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Ground Rush

Parachutists have a phrase they call “ground rush.” Now I have never jumped out of a plane, so I can’t vouch for this personally, but apparently, when you first make the jump and you are falling through the sky, but have yet to open up your parachute, you have this feeling as if you are falling - dropping towards the ground at a completely reasonable speed. You have time to take in the scenery, and while it’s exhilarating, your sense of time slows down completely - the ground, after all, seems very far away. But once you fall a certain distance, your perception shifts - and it’s not the falling that you’re aware of - it is instead the ground rushing quickly towards you. In that instant, one might imagine that Time speeds up rather quickly. And you are probably awfully keen to pull your parachute cord. It has been suggested that this might make a good analogy for the way we experience life - the first half of which we might spend enjoying the feeling of time travelling slowly, and the second half, suddenly realizing that time is ticking down. Of course, time is always ticking down. It is only our perception that changes.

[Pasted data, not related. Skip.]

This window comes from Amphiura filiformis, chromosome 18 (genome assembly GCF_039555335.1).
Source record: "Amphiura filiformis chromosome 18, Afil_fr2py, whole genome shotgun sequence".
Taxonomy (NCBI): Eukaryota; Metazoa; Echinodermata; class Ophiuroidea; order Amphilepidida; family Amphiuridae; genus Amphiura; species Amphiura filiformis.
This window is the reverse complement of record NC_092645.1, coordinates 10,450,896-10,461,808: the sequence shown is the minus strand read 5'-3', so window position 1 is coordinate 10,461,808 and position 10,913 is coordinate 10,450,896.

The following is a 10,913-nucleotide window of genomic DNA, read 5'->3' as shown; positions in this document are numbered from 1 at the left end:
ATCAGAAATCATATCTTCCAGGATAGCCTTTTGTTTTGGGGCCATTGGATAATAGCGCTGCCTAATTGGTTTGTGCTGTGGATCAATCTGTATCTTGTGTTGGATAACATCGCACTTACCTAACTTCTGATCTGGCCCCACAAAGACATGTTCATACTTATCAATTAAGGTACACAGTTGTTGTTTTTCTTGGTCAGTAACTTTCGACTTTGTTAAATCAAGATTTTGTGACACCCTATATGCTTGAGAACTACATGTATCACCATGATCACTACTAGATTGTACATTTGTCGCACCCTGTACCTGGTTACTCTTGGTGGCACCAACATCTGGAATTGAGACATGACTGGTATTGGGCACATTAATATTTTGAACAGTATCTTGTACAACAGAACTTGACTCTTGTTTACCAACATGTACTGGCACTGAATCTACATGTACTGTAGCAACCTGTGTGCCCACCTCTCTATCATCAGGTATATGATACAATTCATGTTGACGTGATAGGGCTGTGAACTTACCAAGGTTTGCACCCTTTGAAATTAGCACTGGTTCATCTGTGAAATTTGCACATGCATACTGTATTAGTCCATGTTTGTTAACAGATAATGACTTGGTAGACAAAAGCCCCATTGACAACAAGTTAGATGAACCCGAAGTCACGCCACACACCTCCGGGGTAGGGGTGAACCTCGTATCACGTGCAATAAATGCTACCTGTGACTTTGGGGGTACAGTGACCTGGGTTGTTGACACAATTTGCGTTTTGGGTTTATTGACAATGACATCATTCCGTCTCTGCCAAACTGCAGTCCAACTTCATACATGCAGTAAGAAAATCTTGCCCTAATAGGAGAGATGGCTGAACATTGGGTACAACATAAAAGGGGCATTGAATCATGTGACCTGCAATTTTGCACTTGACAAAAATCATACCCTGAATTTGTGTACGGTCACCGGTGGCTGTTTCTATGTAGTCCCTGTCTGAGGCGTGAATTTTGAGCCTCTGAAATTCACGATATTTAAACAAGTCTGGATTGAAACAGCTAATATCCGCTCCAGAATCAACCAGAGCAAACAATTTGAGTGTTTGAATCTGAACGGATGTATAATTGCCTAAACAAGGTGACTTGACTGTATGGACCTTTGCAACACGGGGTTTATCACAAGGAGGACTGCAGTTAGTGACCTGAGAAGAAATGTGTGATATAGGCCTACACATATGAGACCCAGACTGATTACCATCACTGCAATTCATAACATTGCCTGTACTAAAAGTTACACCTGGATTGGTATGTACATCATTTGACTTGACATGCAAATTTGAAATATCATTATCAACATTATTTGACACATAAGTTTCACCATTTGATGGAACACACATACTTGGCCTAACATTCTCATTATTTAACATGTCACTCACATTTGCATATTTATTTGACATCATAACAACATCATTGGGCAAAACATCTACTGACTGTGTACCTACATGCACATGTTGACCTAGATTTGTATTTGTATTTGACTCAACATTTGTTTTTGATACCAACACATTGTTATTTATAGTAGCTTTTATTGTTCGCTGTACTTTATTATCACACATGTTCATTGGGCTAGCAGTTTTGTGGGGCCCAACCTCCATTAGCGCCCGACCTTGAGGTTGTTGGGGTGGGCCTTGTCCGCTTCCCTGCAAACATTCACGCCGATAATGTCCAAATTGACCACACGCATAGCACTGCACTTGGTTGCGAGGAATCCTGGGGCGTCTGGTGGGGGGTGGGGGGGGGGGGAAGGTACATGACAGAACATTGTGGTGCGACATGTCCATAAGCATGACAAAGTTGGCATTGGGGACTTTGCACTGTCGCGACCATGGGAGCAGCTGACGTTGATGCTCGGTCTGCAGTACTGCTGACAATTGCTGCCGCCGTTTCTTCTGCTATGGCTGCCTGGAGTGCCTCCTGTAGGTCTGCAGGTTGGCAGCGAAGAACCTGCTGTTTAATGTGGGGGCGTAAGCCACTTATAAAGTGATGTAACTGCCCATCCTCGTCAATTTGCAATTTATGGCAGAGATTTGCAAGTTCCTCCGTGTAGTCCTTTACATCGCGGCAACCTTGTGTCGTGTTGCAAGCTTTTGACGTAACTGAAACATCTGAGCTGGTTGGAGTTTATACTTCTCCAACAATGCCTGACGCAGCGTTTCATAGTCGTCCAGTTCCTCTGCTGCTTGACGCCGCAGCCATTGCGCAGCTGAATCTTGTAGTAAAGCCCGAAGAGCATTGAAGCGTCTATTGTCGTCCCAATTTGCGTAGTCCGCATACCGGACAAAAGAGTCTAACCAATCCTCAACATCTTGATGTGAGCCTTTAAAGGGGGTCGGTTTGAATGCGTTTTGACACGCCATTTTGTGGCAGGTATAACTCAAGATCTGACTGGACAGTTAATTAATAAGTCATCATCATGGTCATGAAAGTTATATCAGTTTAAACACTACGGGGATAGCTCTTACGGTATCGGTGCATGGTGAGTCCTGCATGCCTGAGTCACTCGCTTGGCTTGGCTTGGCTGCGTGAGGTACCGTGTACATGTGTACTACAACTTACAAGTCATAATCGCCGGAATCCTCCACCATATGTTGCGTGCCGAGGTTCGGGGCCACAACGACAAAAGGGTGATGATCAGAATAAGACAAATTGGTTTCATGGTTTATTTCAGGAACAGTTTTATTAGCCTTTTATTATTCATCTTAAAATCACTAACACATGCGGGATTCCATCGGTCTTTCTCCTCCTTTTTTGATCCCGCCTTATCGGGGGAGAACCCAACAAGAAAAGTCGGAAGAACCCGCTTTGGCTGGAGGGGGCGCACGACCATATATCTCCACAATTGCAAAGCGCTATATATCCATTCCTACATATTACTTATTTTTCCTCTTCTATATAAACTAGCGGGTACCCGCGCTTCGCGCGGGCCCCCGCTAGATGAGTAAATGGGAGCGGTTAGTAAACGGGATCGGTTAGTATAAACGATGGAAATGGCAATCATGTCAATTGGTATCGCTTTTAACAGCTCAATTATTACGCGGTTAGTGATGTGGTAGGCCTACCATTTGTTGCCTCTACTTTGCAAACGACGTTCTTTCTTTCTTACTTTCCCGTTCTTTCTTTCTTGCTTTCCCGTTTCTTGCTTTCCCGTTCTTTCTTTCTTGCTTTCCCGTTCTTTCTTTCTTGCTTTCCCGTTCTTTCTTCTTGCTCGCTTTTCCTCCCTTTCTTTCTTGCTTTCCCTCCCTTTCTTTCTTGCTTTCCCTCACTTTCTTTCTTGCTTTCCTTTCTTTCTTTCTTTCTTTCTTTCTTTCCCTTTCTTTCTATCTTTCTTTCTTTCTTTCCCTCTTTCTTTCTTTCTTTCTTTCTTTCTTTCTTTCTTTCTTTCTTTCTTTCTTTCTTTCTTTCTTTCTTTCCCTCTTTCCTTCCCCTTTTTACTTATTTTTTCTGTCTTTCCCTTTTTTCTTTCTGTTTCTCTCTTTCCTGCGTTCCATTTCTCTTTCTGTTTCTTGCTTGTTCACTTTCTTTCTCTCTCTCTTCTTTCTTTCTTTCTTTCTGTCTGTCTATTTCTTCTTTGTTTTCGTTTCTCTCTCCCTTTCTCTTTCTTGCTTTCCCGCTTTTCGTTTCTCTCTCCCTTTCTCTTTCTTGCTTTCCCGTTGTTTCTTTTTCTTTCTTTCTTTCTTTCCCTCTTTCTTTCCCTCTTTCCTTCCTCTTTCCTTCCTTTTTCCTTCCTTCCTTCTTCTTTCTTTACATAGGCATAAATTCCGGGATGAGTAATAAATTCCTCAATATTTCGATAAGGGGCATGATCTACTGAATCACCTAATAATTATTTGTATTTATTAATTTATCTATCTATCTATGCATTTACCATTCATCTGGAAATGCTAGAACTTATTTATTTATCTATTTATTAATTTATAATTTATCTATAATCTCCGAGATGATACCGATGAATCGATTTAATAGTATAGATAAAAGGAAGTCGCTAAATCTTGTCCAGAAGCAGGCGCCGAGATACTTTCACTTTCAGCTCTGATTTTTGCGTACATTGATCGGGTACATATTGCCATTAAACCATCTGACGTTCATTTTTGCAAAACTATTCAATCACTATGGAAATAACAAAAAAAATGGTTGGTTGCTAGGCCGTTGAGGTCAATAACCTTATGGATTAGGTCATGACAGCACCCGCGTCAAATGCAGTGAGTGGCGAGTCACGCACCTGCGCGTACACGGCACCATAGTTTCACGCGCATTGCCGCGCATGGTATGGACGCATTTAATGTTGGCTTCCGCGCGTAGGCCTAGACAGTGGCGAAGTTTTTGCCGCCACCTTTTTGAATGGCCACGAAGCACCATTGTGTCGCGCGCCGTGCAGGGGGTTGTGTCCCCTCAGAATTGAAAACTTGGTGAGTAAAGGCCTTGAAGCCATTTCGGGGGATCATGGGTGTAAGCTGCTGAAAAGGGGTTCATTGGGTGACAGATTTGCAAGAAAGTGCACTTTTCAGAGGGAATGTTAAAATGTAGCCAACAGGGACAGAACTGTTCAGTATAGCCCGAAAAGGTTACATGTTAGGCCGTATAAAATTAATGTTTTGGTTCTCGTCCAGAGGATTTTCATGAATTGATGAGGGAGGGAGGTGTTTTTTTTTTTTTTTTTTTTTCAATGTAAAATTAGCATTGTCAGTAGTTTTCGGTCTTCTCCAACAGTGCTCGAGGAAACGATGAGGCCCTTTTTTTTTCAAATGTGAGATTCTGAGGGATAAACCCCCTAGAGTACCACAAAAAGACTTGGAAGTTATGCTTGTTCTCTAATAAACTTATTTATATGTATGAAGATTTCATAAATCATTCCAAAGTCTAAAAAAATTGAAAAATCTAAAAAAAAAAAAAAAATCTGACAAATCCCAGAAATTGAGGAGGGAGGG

Lent, of course, is meant to be one of those perception-changing seasons of the church. Forty days to contemplate the passage of time, both to slow it down, like the parachutist first emerging from the plane, but with a sense of its passing quickly, like the second half of the descent. These are the two postures of Lent: slowing things down, then speeding up, or focusing on what is important. It is a difficult one for us to master, since we most naturally fall into the opposite pattern: that is, speeding up, or focusing on, all the things that are the least important. Much is of this is a matter of perception: from what angle do we see the world? Where is the countdown clock in our lives? Do we lament our lack of time with our kids, only to spend precious moments with them on our iPhones? Do we wish for a better marriage while devoting the best of ourselves to work? Do we write an ending for our lives without seeing the journey we have to take?

This morning’s gospel features a wordy debate between a Pharisee and Jesus. The Pharisee - Nicodemus - is trying to pin Jesus down, to get some specifics on heaven and the spirit. But Jesus dodges the questions: he leaves his answers open-ended. Clearly, this frustrates poor Nicodemus, who wants it clearly mapped out. To use our parachutist analogy, he wanted to know that when he jumps out of a plane, he will fall for exactly so many seconds, pull his chute at this time directly, and land in this place precisely. But Jesus denies him this kind of answer. “The wind blows where it chooses and you hear the sound of it, but you do not know where it comes from or where it goes.”